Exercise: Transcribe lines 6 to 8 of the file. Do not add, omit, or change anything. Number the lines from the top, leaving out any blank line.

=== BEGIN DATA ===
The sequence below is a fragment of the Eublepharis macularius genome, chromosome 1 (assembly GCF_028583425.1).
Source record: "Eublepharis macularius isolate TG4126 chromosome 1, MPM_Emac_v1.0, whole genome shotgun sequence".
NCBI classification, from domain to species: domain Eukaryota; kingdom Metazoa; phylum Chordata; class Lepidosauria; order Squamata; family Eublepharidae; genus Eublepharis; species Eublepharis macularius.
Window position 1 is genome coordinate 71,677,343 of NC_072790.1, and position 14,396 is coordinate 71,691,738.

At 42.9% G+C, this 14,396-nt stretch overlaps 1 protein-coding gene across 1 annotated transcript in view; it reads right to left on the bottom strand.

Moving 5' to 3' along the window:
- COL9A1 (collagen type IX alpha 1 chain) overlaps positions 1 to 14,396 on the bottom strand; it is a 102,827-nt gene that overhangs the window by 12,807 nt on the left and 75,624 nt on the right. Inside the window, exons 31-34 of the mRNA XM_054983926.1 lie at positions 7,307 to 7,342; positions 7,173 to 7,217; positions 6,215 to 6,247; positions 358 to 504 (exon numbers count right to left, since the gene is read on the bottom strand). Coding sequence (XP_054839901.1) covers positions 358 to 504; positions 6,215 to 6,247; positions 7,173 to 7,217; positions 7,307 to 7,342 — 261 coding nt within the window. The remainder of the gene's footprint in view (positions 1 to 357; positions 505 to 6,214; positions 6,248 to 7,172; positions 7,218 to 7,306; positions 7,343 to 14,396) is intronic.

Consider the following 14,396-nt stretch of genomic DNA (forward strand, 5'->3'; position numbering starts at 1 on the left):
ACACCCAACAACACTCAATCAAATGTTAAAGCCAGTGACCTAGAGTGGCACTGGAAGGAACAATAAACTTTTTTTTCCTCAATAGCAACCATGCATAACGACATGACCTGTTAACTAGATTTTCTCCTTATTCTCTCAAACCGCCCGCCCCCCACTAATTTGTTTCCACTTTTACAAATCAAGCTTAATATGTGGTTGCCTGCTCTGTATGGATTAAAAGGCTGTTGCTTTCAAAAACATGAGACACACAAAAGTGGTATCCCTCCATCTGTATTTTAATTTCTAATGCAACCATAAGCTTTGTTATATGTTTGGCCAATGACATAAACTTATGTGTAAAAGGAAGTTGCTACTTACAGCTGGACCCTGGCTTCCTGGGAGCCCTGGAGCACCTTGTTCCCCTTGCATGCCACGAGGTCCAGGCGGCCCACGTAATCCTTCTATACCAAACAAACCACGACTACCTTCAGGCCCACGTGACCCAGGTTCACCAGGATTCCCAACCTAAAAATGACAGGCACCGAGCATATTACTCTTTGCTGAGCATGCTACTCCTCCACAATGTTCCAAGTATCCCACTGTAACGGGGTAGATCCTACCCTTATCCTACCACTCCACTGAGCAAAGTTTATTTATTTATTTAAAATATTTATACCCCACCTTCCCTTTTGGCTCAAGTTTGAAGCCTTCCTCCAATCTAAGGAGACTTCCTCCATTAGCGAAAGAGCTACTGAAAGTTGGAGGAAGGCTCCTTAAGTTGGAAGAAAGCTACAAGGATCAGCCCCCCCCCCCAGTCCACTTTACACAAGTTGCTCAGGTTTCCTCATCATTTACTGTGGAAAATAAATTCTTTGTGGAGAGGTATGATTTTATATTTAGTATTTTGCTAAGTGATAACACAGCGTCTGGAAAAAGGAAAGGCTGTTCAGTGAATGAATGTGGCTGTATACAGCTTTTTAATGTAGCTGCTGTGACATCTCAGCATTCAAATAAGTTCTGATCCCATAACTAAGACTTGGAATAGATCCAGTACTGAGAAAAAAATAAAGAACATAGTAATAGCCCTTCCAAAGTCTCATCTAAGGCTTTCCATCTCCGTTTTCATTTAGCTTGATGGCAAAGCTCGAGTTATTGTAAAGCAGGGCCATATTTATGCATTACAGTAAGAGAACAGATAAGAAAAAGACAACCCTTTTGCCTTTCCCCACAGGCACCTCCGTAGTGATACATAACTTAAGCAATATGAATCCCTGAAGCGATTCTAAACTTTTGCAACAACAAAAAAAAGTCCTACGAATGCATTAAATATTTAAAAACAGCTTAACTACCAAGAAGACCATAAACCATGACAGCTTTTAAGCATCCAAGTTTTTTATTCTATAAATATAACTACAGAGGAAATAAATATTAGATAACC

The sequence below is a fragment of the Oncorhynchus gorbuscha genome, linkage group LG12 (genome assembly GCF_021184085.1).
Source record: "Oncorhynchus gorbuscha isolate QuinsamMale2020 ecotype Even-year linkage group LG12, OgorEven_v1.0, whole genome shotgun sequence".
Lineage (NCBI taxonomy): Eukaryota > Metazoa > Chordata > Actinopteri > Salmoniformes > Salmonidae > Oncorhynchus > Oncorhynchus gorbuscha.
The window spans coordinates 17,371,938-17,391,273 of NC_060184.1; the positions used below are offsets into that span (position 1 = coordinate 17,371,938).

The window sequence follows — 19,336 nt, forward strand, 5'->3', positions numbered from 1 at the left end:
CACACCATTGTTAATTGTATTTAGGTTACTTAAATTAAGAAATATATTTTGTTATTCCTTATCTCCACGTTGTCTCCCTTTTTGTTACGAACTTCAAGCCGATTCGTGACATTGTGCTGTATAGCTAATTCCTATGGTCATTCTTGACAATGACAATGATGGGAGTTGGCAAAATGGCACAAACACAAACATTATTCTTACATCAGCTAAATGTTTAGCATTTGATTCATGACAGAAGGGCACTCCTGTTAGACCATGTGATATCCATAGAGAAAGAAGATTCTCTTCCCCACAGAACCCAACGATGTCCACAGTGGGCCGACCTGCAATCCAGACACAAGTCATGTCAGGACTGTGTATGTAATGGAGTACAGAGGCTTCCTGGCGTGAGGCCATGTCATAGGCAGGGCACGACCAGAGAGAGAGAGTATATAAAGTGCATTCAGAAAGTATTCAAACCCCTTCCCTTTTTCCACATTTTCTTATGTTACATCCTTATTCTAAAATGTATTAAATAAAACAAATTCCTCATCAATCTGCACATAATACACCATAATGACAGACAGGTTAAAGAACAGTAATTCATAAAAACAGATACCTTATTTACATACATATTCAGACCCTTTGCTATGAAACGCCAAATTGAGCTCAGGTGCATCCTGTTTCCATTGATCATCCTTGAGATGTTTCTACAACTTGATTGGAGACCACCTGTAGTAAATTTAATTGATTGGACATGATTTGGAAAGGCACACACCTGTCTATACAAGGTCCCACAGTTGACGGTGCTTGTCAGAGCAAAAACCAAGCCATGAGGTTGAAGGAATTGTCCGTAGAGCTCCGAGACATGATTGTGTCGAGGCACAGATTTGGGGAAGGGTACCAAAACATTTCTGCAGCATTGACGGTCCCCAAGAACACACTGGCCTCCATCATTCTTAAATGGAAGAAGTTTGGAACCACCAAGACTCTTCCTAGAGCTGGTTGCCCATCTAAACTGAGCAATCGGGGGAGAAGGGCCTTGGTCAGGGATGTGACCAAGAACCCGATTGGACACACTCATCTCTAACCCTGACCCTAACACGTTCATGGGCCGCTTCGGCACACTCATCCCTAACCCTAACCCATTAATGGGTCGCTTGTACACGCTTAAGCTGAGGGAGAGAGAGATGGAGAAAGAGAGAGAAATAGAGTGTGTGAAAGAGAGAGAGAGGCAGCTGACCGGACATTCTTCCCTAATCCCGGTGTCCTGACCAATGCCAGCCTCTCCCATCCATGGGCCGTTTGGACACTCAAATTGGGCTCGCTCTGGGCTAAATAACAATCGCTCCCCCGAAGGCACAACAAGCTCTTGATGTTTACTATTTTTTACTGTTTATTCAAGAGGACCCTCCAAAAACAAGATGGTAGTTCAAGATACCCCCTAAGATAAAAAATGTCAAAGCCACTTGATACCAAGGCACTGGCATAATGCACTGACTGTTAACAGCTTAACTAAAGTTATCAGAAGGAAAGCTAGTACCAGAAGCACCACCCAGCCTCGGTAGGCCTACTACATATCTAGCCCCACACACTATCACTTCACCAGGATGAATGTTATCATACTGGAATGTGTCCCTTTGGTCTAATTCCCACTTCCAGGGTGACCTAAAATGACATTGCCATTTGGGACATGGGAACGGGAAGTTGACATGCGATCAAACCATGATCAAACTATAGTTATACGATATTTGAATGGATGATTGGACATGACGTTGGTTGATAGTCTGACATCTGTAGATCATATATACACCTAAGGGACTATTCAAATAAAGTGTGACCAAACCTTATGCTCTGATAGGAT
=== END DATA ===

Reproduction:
Moving 5' to 3' along the window:
- COL9A1 (collagen type IX alpha 1 chain) overlaps positions 1 to 14,396 on the bottom strand; it is a 102,827-nt gene that overhangs the window by 12,807 nt on the left and 75,624 nt on the right. Inside the window, exons 31-34 of the mRNA XM_054983926.1 lie at positions 7,307 to 7,342; positions 7,173 to 7,217; positions 6,215 to 6,247; positions 358 to 504 (exon numbers count right to left, since the gene is read on the bottom strand). Coding sequence (XP_054839901.1) covers positions 358 to 504; positions 6,215 to 6,247; positions 7,173 to 7,217; positions 7,307 to 7,342 — 261 coding nt within the window. The remainder of the gene's footprint in view (positions 1 to 357; positions 505 to 6,214; positions 6,248 to 7,172; positions 7,218 to 7,306; positions 7,343 to 14,396) is intronic.

Consider the following 14,396-nt stretch of genomic DNA (forward strand, 5'->3'; position numbering starts at 1 on the left):